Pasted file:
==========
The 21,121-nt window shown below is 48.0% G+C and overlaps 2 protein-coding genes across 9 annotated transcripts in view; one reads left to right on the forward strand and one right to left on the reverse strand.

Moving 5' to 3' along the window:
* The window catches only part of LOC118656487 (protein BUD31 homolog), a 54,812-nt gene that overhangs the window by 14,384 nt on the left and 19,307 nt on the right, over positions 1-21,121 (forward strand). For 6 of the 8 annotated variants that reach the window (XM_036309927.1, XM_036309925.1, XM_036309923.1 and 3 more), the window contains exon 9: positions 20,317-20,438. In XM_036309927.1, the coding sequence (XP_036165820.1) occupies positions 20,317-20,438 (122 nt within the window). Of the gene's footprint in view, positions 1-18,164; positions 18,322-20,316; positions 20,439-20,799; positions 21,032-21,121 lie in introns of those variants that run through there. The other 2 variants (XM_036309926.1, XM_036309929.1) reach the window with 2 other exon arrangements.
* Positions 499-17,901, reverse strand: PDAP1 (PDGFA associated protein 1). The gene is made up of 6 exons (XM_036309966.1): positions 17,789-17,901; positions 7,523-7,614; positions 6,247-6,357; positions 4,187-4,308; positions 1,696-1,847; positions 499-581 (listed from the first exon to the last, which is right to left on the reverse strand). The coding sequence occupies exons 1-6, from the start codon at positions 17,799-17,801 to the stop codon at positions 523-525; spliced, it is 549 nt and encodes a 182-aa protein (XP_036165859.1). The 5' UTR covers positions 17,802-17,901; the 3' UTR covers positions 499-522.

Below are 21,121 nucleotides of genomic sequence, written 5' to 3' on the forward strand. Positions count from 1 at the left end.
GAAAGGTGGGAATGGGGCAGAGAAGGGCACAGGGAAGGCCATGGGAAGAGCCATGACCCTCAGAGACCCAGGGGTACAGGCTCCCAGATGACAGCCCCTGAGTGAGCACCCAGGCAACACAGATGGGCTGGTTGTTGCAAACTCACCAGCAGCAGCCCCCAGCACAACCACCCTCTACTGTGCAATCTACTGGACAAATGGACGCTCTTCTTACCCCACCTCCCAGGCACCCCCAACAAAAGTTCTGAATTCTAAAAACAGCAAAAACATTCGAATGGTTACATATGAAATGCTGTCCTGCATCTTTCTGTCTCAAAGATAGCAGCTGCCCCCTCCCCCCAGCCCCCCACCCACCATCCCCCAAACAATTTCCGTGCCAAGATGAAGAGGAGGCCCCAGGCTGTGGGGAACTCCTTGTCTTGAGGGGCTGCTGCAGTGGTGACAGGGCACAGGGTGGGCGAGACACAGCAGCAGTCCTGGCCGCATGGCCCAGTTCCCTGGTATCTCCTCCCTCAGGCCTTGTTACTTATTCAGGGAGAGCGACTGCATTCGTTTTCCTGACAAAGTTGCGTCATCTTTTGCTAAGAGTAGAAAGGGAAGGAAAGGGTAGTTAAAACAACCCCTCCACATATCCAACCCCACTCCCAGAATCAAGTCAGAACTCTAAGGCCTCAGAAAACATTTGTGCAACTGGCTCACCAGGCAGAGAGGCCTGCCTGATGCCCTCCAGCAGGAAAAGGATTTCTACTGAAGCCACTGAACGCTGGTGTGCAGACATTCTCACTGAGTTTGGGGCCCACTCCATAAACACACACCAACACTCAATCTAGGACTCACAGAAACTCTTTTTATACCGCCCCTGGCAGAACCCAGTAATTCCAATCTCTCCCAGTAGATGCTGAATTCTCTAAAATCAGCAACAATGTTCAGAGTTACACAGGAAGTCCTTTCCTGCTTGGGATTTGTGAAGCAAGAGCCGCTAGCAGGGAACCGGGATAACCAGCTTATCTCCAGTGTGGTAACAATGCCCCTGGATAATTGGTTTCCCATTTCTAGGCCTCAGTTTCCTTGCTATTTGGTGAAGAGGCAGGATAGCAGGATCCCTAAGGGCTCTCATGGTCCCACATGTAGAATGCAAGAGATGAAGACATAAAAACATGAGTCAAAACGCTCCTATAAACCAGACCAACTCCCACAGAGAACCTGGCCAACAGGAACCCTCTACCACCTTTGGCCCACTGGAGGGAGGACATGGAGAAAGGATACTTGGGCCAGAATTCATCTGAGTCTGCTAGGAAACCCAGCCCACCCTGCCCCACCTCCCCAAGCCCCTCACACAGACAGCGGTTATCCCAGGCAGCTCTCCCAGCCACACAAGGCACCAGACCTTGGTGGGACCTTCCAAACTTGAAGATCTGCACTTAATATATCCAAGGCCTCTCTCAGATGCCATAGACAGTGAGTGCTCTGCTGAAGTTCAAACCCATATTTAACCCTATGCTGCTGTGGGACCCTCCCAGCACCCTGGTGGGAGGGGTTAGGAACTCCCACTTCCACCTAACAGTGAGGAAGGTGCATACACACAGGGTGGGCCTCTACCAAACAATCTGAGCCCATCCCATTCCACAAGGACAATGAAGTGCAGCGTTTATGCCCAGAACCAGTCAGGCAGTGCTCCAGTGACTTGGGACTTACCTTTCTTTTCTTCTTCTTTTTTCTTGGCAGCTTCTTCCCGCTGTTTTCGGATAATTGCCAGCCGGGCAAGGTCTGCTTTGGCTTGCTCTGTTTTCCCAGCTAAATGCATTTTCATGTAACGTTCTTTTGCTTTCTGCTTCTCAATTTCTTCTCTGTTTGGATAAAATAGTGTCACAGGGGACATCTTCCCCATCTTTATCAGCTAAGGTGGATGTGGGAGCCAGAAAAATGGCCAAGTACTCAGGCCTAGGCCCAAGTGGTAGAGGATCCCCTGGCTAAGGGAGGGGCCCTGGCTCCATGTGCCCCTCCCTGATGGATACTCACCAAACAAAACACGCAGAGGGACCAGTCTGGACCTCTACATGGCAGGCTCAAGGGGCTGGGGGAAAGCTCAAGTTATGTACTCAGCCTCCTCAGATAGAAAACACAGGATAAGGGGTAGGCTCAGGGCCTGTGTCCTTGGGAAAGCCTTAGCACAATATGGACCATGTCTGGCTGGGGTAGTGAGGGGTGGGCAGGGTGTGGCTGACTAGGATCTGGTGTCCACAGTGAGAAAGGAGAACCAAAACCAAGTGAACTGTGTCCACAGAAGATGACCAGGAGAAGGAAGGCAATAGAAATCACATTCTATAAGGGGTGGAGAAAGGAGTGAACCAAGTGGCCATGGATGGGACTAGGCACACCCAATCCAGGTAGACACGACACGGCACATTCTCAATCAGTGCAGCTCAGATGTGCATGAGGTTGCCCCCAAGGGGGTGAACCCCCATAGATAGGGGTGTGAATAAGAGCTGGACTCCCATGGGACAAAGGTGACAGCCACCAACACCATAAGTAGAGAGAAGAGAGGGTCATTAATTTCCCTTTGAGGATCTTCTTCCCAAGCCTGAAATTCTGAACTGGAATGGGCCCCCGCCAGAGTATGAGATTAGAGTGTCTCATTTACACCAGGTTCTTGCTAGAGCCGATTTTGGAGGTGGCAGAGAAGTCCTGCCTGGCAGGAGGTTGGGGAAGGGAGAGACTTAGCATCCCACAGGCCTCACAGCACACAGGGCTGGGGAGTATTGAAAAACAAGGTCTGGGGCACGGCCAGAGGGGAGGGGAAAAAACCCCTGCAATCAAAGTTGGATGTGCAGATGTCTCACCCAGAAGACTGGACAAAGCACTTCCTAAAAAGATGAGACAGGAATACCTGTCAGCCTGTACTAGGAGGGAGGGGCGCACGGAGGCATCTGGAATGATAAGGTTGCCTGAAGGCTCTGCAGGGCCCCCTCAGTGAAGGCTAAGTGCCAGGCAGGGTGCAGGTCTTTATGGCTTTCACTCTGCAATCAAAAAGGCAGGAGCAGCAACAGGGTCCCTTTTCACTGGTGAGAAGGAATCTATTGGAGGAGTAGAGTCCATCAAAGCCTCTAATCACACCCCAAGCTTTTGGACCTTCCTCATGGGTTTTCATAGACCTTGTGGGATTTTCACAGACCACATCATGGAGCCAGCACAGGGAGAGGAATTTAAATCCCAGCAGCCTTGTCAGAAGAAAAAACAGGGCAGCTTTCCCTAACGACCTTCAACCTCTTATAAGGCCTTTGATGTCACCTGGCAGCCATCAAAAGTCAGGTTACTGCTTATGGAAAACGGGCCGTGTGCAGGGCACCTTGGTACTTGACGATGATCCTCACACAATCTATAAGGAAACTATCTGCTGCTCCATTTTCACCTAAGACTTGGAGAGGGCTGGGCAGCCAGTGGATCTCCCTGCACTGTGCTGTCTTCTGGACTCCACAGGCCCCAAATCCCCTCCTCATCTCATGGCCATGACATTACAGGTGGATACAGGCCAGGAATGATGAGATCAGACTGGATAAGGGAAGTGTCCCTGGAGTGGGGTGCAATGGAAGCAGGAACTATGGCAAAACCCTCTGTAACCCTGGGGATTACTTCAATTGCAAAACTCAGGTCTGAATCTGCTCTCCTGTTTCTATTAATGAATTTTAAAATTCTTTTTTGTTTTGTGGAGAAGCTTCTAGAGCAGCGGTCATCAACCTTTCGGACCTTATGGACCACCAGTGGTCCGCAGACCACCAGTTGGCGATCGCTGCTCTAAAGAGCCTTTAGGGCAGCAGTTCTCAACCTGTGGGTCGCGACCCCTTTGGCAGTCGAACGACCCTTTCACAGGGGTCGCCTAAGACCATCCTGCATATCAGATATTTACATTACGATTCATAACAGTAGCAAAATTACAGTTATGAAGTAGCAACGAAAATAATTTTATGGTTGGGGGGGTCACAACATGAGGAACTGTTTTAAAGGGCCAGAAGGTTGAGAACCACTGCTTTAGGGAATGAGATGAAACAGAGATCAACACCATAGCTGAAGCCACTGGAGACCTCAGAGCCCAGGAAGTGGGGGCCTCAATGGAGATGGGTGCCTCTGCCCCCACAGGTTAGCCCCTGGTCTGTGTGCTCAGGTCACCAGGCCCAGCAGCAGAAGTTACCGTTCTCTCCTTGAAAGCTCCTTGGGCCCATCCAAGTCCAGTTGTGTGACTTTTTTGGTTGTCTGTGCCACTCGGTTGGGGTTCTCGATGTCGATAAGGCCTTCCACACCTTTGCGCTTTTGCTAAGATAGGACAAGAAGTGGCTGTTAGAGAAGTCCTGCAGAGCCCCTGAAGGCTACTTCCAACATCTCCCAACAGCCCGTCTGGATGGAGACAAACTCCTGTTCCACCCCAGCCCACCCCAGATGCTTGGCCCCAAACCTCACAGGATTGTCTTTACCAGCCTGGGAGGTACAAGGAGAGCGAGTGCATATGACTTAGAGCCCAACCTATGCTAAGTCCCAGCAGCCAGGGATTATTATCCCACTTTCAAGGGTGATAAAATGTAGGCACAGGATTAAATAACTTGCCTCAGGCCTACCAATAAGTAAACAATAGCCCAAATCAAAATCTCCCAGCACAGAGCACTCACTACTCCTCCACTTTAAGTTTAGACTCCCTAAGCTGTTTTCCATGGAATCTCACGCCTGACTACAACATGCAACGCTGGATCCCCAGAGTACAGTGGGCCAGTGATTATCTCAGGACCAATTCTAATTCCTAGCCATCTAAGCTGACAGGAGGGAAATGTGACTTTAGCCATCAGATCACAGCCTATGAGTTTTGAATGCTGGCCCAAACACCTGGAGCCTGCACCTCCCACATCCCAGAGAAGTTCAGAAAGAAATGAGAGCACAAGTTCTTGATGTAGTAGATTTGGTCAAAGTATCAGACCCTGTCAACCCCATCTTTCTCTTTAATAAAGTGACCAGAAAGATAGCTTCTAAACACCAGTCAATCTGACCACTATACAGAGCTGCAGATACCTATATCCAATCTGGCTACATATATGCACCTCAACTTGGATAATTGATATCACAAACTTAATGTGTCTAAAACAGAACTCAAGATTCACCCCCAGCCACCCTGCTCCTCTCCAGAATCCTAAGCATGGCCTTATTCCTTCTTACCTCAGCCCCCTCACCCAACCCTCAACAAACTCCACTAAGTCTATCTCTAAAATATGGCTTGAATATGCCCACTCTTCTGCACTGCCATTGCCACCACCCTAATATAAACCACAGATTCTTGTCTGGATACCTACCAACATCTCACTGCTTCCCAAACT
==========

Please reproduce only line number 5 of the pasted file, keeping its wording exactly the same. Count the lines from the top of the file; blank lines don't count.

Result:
Below are 21,121 nucleotides of genomic sequence, written 5' to 3' on the forward strand. Positions count from 1 at the left end.